In Escalation of Poison Conflict, Russia Expels British Diplomats and Closes British Consulate

Russian President Vladimir Putin’s Foreign Ministry on Saturday ordered that 23 diplomats from the British foreign service be expelled from Russia. They have one week to pack their bags and leave the country.

The aggressive move by Russia was not only a reaction to British Prime Minister Theresa May’s actions against Russia earlier in the week, it was also a serious escalation of the conflict which began with the poisoning of a former Russian double agent and his daughter on British soil.

The Russian Foreign Ministry also mandated the closing of the British Consulate General in St. Petersburg as well as the British Council in Russia.  These actions were far beyond the more limited measures taken by May and the British government.

The British Council promotes and sponsors artistic, language and educational programs between the U.K. and Russia.  It is considered a cultural and not a diplomatic organization, so the move was a surprise.

Russian Senator Igor Morozov, a longtime member of the Russian Service of External Intelligence, asserted in a statement that they were closing the British Council because spies “operated under the roof” of the organization.

The Russian Foreign Ministry said that its actions came “in response to the provocative actions of the British side and groundless accusations” against Russia over the poisoning in the English town of Salisbury.

“The British side is warned that in case of further unfriendly actions against Russia, the Russian side reserves the right to take further retaliatory measures,” the ministry said.

The British Council responded by saying that it was “profoundly disappointed” by the decision to close it down.  “It is our view that when political or diplomatic relations become difficult, cultural relations and educational opportunities are vital to maintain on-going dialogue between people and institutions,” the Council said in a formal statement.  “We remain committed to the development of long-term people-to-people links with Russia as we do in over 100 other countries.”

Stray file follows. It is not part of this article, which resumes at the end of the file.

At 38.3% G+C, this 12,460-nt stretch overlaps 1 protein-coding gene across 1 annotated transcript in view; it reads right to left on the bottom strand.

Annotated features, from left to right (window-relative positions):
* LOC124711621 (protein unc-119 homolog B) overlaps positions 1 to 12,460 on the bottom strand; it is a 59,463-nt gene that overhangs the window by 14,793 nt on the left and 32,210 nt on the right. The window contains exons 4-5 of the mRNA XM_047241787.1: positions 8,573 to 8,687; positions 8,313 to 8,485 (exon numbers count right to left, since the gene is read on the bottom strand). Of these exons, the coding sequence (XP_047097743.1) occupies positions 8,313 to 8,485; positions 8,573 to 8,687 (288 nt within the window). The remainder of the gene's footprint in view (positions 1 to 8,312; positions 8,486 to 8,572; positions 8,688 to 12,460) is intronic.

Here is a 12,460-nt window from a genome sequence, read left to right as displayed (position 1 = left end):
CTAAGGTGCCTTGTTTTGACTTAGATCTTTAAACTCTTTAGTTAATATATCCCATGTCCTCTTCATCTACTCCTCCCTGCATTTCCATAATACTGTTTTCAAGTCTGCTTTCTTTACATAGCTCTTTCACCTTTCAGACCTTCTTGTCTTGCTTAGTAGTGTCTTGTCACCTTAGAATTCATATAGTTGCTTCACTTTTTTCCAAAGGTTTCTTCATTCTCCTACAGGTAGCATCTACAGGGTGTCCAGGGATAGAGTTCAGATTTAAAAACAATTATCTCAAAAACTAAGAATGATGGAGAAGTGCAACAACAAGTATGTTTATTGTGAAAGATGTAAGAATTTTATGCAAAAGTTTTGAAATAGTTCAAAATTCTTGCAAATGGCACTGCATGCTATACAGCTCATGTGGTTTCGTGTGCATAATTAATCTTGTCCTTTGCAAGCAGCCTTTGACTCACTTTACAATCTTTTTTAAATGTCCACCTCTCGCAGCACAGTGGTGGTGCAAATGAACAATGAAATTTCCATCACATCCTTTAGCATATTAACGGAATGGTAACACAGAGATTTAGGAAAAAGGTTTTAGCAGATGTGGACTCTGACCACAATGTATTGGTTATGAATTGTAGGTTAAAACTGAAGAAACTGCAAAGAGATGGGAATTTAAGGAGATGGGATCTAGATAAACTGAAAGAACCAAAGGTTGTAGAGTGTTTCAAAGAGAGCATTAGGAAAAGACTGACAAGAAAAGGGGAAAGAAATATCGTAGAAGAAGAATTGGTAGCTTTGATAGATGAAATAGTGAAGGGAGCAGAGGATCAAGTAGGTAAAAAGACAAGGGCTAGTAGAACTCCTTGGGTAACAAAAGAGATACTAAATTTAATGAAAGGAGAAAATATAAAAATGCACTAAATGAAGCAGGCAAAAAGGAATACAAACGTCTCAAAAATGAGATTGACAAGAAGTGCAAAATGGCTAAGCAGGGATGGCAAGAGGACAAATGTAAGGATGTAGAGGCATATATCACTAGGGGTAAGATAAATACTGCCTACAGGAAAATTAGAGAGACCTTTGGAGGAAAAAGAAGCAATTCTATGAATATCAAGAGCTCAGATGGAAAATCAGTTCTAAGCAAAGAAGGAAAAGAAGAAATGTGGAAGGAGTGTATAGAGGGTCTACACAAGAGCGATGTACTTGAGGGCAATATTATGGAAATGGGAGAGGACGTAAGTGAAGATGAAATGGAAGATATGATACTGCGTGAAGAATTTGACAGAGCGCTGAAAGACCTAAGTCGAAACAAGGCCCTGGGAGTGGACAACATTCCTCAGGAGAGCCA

Relations between the U.K. and Russia have been going downhill very quickly ever since the British government accused Russia of complicity in the March 4 nerve agent attack on Sergei Skripal, 66, and his daughter Yulia, 33, who remain critically ill in a hospital.

On Wednesday British Prime Minister May took action expelling 23 Russian diplomats from the U.K.  She described these diplomats as undeclared intelligence officers. She also said that Russia was “culpable” for the poison attack in on British soil.

Russia has denied involvement in the incident all along, despite evidence to the contrary.  Its retaliation against the U.K. came just one day before Russia holds a presidential election.  President Vladimir Putin is heavily favored to win a second term.

The United Kingdom’s ambassador to Russia, Laurie Bristow, was told Saturday morning of Putin’s decision. The British Embassy has been given a list of 23 specific individuals who are to be expelled.

Bristow said the conflict has been created “because of the attempted murder of two people using a chemical weapon developed in Russia and not declared by Russia.” He also expressed his opinion that the U.K. must defend itself when such attacks occur.

“We have no dispute with the Russian people,” he said. “But we will always do what is necessary to defend ourselves, our allies, and our values against an attack of this sort, which is an attack not only on the United Kingdom, but upon the international rules-based system, on which all countries, all countries including Russia, depend for their safety and security.”